Statement By Enrico de Maio, Italy’s Special Envoy for Afghanistan Conference on Rebuilding the Justice System in Afghanistan

Chair Person, Excellences, Colleagues, Ladies and Gentlemen,

The Legal and Judicial System in Afghanistan must be restored because the Rule of Law is a precondition for the return to normality, the return to a condition that the Afghans want above all else: security and peace.

After the Judicial Reform Commission was setup last month, Italy as lead country decided to call this Conference to launch the process. And indeed the time is right to share all the information at our disposal so that that the International Community can gain a full awareness of what is at stake and what it can do to assist the Afghan Government. As you can see from the Agenda, all the most important actors of the Provisional Executive are here today and will present the situation as seen from their respective fields of competence. After the Minister of Justice and the Chief Justice, many of the speakers are members of the new Judicial Commission, which is the main interlocutor for the International Community for the reconstruction of the judicial and legal system in Afghanistan.

We shall be listening to what they have to say and we shall take careful note of all their requests to start to rebuild structure, which has been ravaged, at times intentionally, by war. Madame Chair Person.

This is the first time the main actors of the Afghan justice system have met together in the same room, starting with the Afghan Government and its Institutions, and of course the United Nations System and all the countries which have shown a real interesting Afghanistan. This is an opportunity that must not be missed, bearing in mind, naturally, that after this Conference the meetings should be taking place in Kabul. So for instance the Committee, which met thereon 11 December, will go on meeting regularly to take the process forward; that will be the main forum though which, with the assistance of then, the Afghan Government’s requests will be brought to the attention of the Donors, coordinated by Italy to avoid any duplication and waste of money. We already have a small team in place in Kabul, which is going to be strengthened next month, so that Italy will be in a position to perform its task properly, given that the Judicial Commission and the UNAMA Law Advisor are now operating there.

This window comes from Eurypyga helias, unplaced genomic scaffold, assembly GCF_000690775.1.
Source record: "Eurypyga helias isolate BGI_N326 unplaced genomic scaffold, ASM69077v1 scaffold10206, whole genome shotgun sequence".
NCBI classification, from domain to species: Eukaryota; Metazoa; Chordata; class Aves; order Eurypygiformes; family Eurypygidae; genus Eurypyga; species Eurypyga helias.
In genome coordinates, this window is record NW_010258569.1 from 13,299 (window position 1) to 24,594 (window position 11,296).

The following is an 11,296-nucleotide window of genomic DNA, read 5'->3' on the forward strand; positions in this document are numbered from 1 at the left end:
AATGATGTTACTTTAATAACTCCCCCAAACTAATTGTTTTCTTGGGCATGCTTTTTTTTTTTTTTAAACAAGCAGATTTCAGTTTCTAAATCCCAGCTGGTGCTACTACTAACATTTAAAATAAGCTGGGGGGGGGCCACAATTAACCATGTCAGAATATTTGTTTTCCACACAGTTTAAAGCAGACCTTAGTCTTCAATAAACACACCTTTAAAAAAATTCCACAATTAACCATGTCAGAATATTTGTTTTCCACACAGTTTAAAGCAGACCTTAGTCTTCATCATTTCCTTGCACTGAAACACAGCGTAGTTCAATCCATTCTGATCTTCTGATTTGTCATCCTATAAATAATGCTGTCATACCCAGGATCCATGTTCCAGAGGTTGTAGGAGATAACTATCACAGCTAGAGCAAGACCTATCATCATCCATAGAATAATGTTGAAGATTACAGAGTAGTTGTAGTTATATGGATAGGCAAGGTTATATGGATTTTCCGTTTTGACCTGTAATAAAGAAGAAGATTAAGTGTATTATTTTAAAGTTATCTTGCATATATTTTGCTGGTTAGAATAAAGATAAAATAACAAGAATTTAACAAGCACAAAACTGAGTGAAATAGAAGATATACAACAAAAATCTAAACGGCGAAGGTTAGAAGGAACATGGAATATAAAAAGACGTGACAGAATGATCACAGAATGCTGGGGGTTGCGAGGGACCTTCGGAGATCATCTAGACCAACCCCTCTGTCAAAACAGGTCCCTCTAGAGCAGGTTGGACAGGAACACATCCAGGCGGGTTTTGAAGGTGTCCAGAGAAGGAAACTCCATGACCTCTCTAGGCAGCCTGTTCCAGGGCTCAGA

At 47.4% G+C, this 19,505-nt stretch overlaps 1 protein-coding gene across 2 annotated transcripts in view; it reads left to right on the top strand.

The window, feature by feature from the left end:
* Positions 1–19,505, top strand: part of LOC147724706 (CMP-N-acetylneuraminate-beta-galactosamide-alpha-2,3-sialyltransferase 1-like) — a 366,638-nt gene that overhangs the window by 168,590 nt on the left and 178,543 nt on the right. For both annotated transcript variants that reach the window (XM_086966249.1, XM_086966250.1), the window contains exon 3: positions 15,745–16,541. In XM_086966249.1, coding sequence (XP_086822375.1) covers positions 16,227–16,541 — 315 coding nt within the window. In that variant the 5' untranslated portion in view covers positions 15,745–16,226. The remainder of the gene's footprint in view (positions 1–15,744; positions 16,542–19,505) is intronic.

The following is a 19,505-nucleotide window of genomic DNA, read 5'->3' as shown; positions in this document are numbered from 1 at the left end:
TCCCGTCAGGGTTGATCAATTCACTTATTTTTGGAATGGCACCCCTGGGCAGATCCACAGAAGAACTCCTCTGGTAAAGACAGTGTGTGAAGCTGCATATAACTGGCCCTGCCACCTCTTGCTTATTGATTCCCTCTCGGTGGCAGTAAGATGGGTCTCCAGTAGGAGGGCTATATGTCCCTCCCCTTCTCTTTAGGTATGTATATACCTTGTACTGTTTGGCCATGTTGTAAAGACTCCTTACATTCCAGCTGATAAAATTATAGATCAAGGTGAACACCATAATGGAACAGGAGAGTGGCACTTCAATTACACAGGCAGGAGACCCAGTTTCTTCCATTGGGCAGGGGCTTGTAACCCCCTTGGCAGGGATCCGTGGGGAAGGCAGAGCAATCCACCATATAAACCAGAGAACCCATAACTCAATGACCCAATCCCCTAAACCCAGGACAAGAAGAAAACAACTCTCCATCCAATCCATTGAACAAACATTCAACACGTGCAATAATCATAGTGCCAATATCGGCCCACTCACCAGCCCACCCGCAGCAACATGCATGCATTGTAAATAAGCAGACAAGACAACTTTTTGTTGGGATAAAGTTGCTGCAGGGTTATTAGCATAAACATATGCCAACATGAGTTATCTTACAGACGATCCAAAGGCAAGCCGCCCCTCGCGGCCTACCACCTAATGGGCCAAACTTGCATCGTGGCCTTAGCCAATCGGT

Madame Chair Person,
during this meeting, we will be trying to gain a better knowledge and understanding of the present situation of the administration of justice in Afghanistan and, more in general, of the legal system. A description will be presented by the speakers I’ve mentioned beforehand. The session will be introduced by the report from the IDLO Seminar, which took place last Monday and Tuesday and was attended by Afghan authorities and many outstanding experts in Islamic Law. This report will give us a better idea of the rule of law in Afghanistan, from the law-making power of the State to the compatibility of Islamic and international law .There port will also present recommendations for judicial reform in Afghanistan. Legal codes, Shari’s Law, Customary Law, Pashtunwali, Tribal tribunals, Jirga’s and Shiras: all of these will become more familiar to us and to some of the decision-makers who are not necessarily expert in this field.

After these presentations and others, which will be taking place this afternoon, we shall hopefully have a much clearer picture of the situation as it stands today. We will therefore have concrete conceptual base from which we will be better placed to move on to the second part of this Conference: the action that needs to be taken.

Madame Chair Person,
The main reference point for our work should be the summary of the “Rule of Law” chapter in the National Development Budget: “The Government of Afghanistan must have ability to rebuild the domestic justice system, as envisaged in the Bonn Agreement, to ensure independence of judiciary; to reform the existing legislation and regulations; and to strengthen law enforcement to meet the principles and the provisions contained in the 1964 Constitution considering the state structure recognized in the Bonn Agreement and the Loyal Jirga 2002, to ensure international legal obligations to which Afghanistan is a party”.